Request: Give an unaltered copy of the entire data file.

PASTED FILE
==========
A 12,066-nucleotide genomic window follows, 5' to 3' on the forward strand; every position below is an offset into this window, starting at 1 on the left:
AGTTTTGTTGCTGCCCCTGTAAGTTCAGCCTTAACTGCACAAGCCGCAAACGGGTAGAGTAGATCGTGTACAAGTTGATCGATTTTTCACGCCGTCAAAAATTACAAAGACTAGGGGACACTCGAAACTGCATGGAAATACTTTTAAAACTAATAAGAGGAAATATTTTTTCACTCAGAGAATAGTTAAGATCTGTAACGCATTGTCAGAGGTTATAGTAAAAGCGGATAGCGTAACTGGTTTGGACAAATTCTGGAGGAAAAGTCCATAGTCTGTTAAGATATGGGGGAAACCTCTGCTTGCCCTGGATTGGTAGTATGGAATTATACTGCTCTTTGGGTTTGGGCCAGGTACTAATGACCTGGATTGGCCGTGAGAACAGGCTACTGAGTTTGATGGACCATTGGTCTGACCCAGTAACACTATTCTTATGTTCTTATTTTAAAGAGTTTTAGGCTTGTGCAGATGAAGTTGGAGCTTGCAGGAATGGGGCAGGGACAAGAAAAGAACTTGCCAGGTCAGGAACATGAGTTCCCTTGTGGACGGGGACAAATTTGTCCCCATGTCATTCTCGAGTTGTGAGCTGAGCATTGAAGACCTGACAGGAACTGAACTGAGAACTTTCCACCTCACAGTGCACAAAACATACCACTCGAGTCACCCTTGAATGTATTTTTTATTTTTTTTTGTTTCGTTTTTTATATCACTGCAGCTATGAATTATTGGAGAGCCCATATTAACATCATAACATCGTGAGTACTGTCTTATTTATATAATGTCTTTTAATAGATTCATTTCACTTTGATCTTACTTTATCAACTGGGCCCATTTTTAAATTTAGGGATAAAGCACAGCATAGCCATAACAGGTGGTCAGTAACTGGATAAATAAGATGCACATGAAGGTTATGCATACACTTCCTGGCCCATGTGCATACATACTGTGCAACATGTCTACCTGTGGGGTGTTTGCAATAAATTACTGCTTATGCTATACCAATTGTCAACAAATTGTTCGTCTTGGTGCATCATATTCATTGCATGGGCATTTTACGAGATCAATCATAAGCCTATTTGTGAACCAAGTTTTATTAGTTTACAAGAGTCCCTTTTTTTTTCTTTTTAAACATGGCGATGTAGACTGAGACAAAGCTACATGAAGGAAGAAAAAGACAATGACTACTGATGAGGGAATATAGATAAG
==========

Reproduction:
A 12,066-nucleotide genomic window follows, 5' to 3' on the forward strand; every position below is an offset into this window, starting at 1 on the left:
AGTTTTGTTGCTGCCCCTGTAAGTTCAGCCTTAACTGCACAAGCCGCAAACGGGTAGAGTAGATCGTGTACAAGTTGATCGATTTTTCACGCCGTCAAAAATTACAAAGACTAGGGGACACTCGAAACTGCATGGAAATACTTTTAAAACTAATAAGAGGAAATATTTTTTCACTCAGAGAATAGTTAAGATCTGTAACGCATTGTCAGAGGTTATAGTAAAAGCGGATAGCGTAACTGGTTTGGACAAATTCTGGAGGAAAAGTCCATAGTCTGTTAAGATATGGGGGAAACCTCTGCTTGCCCTGGATTGGTAGTATGGAATTATACTGCTCTTTGGGTTTGGGCCAGGTACTAATGACCTGGATTGGCCGTGAGAACAGGCTACTGAGTTTGATGGACCATTGGTCTGACCCAGTAACACTATTCTTATGTTCTTATTTTAAAGAGTTTTAGGCTTGTGCAGATGAAGTTGGAGCTTGCAGGAATGGGGCAGGGACAAGAAAAGAACTTGCCAGGTCAGGAACATGAGTTCCCTTGTGGACGGGGACAAATTTGTCCCCATGTCATTCTCGAGTTGTGAGCTGAGCATTGAAGACCTGACAGGAACTGAACTGAGAACTTTCCACCTCACAGTGCACAAAACATACCACTCGAGTCACCCTTGAATGTATTTTTTATTTTTTTTTGTTTCGTTTTTTATATCACTGCAGCTATGAATTATTGGAGAGCCCATATTAACATCATAACATCGTGAGTACTGTCTTATTTATATAATGTCTTTTAATAGATTCATTTCACTTTGATCTTACTTTATCAACTGGGCCCATTTTTAAATTTAGGGATAAAGCACAGCATAGCCATAACAGGTGGTCAGTAACTGGATAAATAAGATGCACATGAAGGTTATGCATACACTTCCTGGCCCATGTGCATACATACTGTGCAACATGTCTACCTGTGGGGTGTTTGCAATAAATTACTGCTTATGCTATACCAATTGTCAACAAATTGTTCGTCTTGGTGCATCATATTCATTGCATGGGCATTTTACGAGATCAATCATAAGCCTATTTGTGAACCAAGTTTTATTAGTTTACAAGAGTCCCTTTTTTTTTCTTTTTAAACATGGCGATGTAGACTGAGACAAAGCTACATGAAGGAAGAAAAAGACAATGACTACTGATGAGGGAATATAGATAAG